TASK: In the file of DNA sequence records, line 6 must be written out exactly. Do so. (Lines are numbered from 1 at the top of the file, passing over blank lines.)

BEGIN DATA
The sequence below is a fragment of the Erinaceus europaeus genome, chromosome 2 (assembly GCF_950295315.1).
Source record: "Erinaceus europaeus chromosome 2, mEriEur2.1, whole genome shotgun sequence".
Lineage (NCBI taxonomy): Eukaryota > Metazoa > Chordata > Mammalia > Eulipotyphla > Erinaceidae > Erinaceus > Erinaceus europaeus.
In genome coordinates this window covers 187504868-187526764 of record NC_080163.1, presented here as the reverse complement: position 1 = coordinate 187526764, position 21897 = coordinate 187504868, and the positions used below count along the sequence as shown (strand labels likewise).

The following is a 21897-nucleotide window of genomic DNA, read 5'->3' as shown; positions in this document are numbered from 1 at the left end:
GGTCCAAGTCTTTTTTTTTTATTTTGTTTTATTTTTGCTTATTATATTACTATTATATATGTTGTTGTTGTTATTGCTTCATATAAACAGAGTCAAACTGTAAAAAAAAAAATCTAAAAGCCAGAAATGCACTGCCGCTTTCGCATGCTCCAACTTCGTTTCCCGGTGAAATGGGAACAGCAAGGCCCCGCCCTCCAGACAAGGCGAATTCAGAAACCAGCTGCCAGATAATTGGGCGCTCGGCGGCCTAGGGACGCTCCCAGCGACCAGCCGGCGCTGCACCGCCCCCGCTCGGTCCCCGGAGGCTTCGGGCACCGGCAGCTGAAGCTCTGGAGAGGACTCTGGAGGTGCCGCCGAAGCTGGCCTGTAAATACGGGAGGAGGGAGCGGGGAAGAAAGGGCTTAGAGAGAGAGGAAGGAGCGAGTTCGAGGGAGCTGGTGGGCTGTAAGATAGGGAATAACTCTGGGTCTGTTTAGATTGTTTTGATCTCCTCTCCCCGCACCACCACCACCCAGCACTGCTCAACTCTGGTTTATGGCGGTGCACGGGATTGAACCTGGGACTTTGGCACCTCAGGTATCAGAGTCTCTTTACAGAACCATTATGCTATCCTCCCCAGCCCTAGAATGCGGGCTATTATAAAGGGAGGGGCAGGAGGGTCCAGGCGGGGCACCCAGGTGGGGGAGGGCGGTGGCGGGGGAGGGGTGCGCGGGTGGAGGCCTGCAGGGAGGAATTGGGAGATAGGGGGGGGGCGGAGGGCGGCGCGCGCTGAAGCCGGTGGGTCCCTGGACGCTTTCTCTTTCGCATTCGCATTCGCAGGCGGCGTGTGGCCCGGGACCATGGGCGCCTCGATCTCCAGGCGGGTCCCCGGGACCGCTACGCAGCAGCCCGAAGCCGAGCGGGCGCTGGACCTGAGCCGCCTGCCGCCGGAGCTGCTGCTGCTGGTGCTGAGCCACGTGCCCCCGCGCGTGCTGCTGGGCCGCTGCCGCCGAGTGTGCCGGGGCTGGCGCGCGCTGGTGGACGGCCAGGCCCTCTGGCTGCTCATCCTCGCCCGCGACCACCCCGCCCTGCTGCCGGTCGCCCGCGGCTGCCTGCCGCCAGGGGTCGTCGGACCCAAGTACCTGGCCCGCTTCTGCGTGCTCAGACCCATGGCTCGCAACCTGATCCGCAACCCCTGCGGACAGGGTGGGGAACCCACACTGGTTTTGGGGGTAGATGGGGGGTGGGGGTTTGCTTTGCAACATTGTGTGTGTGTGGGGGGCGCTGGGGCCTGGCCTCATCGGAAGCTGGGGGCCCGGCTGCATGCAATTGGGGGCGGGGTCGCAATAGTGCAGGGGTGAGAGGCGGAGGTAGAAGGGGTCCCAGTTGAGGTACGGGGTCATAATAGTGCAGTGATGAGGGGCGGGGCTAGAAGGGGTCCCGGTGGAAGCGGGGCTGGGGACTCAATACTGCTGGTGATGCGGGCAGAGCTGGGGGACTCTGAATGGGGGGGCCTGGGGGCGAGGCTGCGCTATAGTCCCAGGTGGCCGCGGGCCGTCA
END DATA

GGTCCAAGTCTTTTTTTTTTATTTTGTTTTATTTTTGCTTATTATATTACTATTATATATGTTGTTGTTGTTATTGCTTCATATAAACAGAGTCAAACTGTAAAAAAAAAAATCTAAAAGCCAGAAATGCACTGCCGCTTTCGCATGCTCCAACTTCGTTTCCCGGTGAAATGGGAACAGCAAGGCCCCGCCCTCCAGACAAGGCGAATTCAGAAACCAGCTGCCAGATAATTGGGCGCTCGGCGGCCTAGGGACGCTCCCAGCGACCAGCCGGCGCTGCACCGCCCCCGCTCGGTCCCCGGAGGCTTCGGGCACCGGCAGCTGAAGCTCTGGAGAGGACTCTGGAGGTGCCGCCGAAGCTGGCCTGTAAATACGGGAGGAGGGAGCGGGGAAGAAAGGGCTTAGAGAGAGAGGAAGGAGCGAGTTCGAGGGAGCTGGTGGGCTGTAAGATAGGGAATAACTCTGGGTCTGTTTAGATTGTTTTGATCTCCTCTCCCCGCACCACCACCACCCAGCACTGCTCAACTCTGGTTTATGGCGGTGCACGGGATTGAACCTGGGACTTTGGCACCTCAGGTATCAGAGTCTCTTTACAGAACCATTATGCTATCCTCCCCAGCCCTAGAATGCGGGCTATTATAAAGGGAGGGGCAGGAGGGTCCAGGCGGGGCACCCAGGTGGGGGAGGGCGGTGGCGGGGGAGGGGTGCGCGGGTGGAGGCCTGCAGGGAGGAATTGGGAGATAGGGGGGGGGCGGAGGGCGGCGCGCGCTGAAGCCGGTGGGTCCCTGGACGCTTTCTCTTTCGCATTCGCATTCGCAGGCGGCGTGTGGCCCGGGACCATGGGCGCCTCGATCTCCAGGCGGGTCCCCGGGACCGCTACGCAGCAGCCCGAAGCCGAGCGGGCGCTGGACCTGAGCCGCCTGCCGCCGGAGCTGCTGCTGCTGGTGCTGAGCCACGTGCCCCCGCGCGTGCTGCTGGGCCGCTGCCGCCGAGTGTGCCGGGGCTGGCGCGCGCTGGTGGACGGCCAGGCCCTCTGGCTGCTCATCCTCGCCCGCGACCACCCCGCCCTGCTGCCGGTCGCCCGCGGCTGCCTGCCGCCAGGGGTCGTCGGACCCAAGTACCTGGCCCGCTTCTGCGTGCTCAGACCCATGGCTCGCAACCTGATCCGCAACCCCTGCGGACAGGGTGGGGAACCCACACTGGTTTTGGGGGTAGATGGGGGGTGGGGGTTTGCTTTGCAACATTGTGTGTGTGTGGGGGGCGCTGGGGCCTGGCCTCATCGGAAGCTGGGGGCCCGGCTGCATGCAATTGGGGGCGGGGTCGCAATAGTGCAGGGGTGAGAGGCGGAGGTAGAAGGGGTCCCAGTTGAGGTACGGGGTCATAATAGTGCAGTGATGAGGGGCGGGGCTAGAAGGGGTCCCGGTGGAAGCGGGGCTGGGGACTCAATACTGCTGGTGATGCGGGCAGAGCTGGGGGACTCTGAATGGGGGGGCCTGGGGGCGAGGCTGCGCTATAGTCCCAGGTGGCCGCGGGCCGTCA